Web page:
Don't Give Up
So, one day we’re OK, everything more or less as it should be, ‘normal’ for want of a better word. The next day – BOOM – it’s all changed. And things will never be the same again. It’s a lot to take in. I remember sitting in my hospital bed a few days after my brain attack and six hours of brain surgery and thinking, “I should be OK to go back to work in a couple of weeks” and then being unable to pull the bed sheet up with my left hand because I had no grip or control of the hand. The longest I had ever been ill before was for two weeks, so that was my expectation for the timescale to “recover”.
So, for us brain attack survivors, what does “recovery” look like? How do we know when we’ve “recovered”? I see this type of question raised a great deal on various Facebook Groups and on-line forums. In my opinion, it’s an unanswerable question. Why? Let me explain . . .
You will note that I have put the word “recovery” in quotation marks. This is because we will all have a slightly different definition as to what it means. For some, “recovery” means ‘getting back to normal’, or ‘getting back to what and who I was, pre-stroke’. Let’s call this 100% Recovery. If that is your definition of “recovery” then it is unlikely that it will happen. If you’ve had a minor brain attack, have minimal brain damage and have been extremely fortunate, then it could happen that you reach 100% Recovery. Everything back the way it was. Pre- stroke mobility, cognition, eyesight, memory, no headaches, no fatigue, no trouble speaking or swallowing, etc. If that’s the case – fantastic!
However, stroke (brain attack) is a brain injury and causes brain damage. Now, the brain can (and does) rewire so, depending on what parts of your brain have been damaged and to what extent, that may mean you can get 100% Recovery (or pretty close to it). But you are going to have to work incredibly hard at your physiotherapy and rehabilitation in order to rewire your brain. Your brain will not rewire itself. You will need to put a lot of work in to help it to rewire. In short, physical therapy. In the same way that a toddler has to learn how to walk, or how to catch a ball, it is the same for us post-brain attack, but actually much harder as the ‘natural pathways’ in the brain have been disrupted so we need to create new ones. It’s as much re-training as it is re-wiring. However, the emotional and mental damage caused by your brain attack (the anxiety, the depression, the fear, the anger – whatever) is a different ball game.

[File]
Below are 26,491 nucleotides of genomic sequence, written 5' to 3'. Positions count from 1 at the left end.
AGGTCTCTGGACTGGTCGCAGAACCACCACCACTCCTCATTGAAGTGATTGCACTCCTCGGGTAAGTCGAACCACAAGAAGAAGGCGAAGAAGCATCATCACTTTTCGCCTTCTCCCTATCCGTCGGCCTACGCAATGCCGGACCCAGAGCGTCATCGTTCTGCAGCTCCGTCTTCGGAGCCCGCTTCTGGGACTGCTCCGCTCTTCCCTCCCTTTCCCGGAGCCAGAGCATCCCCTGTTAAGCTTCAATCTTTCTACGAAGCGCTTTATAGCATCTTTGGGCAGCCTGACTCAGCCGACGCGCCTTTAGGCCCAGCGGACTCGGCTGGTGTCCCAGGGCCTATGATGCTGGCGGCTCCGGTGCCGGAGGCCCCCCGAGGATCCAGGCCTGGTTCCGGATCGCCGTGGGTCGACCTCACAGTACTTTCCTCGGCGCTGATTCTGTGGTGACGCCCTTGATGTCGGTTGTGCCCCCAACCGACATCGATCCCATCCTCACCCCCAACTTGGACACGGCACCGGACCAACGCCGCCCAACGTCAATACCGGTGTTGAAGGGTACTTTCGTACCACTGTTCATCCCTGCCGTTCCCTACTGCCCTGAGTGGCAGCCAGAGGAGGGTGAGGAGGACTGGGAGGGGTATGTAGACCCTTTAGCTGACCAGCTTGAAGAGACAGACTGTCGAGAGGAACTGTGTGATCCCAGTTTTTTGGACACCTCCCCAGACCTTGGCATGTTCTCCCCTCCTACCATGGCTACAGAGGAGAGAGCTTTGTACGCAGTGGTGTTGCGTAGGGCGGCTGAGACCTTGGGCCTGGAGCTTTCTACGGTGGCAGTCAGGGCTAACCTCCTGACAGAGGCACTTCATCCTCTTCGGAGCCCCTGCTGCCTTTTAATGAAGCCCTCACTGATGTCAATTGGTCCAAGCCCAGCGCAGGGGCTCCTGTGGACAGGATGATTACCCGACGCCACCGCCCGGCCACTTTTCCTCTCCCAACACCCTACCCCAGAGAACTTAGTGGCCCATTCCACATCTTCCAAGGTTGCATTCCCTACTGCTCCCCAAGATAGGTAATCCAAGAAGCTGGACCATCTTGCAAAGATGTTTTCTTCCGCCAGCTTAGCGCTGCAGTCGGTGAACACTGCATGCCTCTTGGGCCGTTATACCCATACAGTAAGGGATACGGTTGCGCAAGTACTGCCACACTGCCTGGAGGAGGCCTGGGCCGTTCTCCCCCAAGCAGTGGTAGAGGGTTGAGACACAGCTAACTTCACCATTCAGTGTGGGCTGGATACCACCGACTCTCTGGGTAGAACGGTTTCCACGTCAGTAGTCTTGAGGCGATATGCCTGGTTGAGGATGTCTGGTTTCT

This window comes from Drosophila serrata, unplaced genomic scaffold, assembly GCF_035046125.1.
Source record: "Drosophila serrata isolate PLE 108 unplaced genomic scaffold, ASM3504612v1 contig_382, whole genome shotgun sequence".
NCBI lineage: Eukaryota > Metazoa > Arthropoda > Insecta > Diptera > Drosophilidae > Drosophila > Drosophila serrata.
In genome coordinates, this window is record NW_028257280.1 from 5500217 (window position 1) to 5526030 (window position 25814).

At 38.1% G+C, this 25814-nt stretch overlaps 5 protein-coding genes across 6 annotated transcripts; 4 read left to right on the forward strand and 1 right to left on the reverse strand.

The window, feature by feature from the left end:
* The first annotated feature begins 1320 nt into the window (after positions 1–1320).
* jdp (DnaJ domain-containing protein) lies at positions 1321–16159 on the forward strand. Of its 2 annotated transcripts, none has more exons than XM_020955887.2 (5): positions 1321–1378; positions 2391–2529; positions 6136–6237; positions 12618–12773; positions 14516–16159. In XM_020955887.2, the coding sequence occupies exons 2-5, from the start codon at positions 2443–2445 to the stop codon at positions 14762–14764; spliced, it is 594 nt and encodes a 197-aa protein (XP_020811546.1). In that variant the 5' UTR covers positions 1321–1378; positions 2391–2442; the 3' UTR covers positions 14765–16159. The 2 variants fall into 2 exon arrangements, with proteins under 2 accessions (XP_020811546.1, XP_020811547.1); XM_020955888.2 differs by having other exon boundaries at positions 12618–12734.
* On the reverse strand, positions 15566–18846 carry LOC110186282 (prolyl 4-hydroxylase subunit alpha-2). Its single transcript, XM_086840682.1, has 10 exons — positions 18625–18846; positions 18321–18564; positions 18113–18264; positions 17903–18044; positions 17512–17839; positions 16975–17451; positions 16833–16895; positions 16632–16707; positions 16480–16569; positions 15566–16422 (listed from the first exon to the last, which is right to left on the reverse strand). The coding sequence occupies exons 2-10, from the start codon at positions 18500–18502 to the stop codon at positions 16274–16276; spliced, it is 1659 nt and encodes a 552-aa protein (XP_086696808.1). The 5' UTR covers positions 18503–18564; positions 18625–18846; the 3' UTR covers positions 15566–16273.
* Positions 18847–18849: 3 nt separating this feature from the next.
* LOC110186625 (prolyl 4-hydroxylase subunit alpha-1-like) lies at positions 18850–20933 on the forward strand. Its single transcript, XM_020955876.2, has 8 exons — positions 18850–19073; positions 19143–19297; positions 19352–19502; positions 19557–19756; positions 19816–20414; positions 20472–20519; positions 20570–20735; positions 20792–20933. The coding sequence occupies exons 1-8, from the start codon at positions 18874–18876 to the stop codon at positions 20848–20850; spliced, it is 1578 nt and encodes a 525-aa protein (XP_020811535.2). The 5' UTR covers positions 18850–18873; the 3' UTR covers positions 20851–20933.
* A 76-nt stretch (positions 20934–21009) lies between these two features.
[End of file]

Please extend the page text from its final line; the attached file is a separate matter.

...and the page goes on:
In my experience, those of us who have brain damage in key areas of the brain (such as, in my case, the cerebellum and brainstem) have virtually no chance of achieving 100% Recovery as defined above, i.e. everything back to how it was pre-stroke. So, most survivors probably need to look at ‘recovery’ as a journey rather than a destination. It’s about getting better than you are currently. Which means ‘recovery’ is an on-going process. It doesn’t really end. Now, that may be an unpalatable thought. It might not be what you want to hear, particularly if you had your brain attack recently. We all like dealing with the definitive. “We’ll be there in two hours”. “This procedure will only take thirty minutes”. “The house will be yours at the end of the month”. No-one wants to hear things like “I don’t know how long this will be for” or “It will take as long as it takes” or “I haven’t a clue”. In his book ‘Stronger After Stroke’, author Peter Levine says “Recovery starts at the end of your comfort zone”. So, if you’re not trying to step out of your comfort zone, your recovery hasn’t yet started. And that is a very difficult pill to swallow.
When all is said and done, it’s about the rest of your life. It doesn’t get more serious than that. We have to keep on pushing. And then push some more. It’s hard to accept but I have found that, as time passes, a new ‘normal’ develops as I adapt and adjust to the new ‘me’. Given the choice, I’d rather be sitting here writing this for you to read (with all my post-brain attack limitations) than not being here at all . . . .
Until next time,
“Never thought I could be affected”